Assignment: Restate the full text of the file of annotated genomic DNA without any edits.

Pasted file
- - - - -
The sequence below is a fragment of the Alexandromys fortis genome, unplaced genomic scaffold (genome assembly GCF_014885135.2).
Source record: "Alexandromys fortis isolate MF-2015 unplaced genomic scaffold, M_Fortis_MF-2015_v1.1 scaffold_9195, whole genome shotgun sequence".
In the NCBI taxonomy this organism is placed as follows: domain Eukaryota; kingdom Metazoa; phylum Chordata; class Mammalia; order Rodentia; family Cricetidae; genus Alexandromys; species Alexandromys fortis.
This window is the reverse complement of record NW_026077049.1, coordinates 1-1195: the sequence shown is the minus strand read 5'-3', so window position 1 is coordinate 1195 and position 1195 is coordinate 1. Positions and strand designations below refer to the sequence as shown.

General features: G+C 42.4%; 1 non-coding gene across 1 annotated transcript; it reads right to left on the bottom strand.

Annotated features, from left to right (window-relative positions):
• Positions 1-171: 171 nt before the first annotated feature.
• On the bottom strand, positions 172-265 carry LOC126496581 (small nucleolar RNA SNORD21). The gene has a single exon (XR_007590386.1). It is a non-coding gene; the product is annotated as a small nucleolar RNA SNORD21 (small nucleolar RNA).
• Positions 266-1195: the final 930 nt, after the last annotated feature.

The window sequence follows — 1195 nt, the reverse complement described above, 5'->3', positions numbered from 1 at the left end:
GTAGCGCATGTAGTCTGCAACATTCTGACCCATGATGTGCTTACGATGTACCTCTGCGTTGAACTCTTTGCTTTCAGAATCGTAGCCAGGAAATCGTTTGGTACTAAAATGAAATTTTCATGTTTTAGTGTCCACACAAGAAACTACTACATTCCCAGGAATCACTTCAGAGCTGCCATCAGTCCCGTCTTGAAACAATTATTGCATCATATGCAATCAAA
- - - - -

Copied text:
The sequence below is a fragment of the Alexandromys fortis genome, unplaced genomic scaffold (genome assembly GCF_014885135.2).
Source record: "Alexandromys fortis isolate MF-2015 unplaced genomic scaffold, M_Fortis_MF-2015_v1.1 scaffold_9195, whole genome shotgun sequence".
In the NCBI taxonomy this organism is placed as follows: domain Eukaryota; kingdom Metazoa; phylum Chordata; class Mammalia; order Rodentia; family Cricetidae; genus Alexandromys; species Alexandromys fortis.
This window is the reverse complement of record NW_026077049.1, coordinates 1-1195: the sequence shown is the minus strand read 5'-3', so window position 1 is coordinate 1195 and position 1195 is coordinate 1. Positions and strand designations below refer to the sequence as shown.

General features: G+C 42.4%; 1 non-coding gene across 1 annotated transcript; it reads right to left on the bottom strand.

Annotated features, from left to right (window-relative positions):
• Positions 1-171: 171 nt before the first annotated feature.
• On the bottom strand, positions 172-265 carry LOC126496581 (small nucleolar RNA SNORD21). The gene has a single exon (XR_007590386.1). It is a non-coding gene; the product is annotated as a small nucleolar RNA SNORD21 (small nucleolar RNA).
• Positions 266-1195: the final 930 nt, after the last annotated feature.

The window sequence follows — 1195 nt, the reverse complement described above, 5'->3', positions numbered from 1 at the left end:
GTAGCGCATGTAGTCTGCAACATTCTGACCCATGATGTGCTTACGATGTACCTCTGCGTTGAACTCTTTGCTTTCAGAATCGTAGCCAGGAAATCGTTTGGTACTAAAATGAAATTTTCATGTTTTAGTGTCCACACAAGAAACTACTACATTCCCAGGAATCACTTCAGAGCTGCCATCAGTCCCGTCTTGAAACAATTATTGCATCATATGCAATCAAA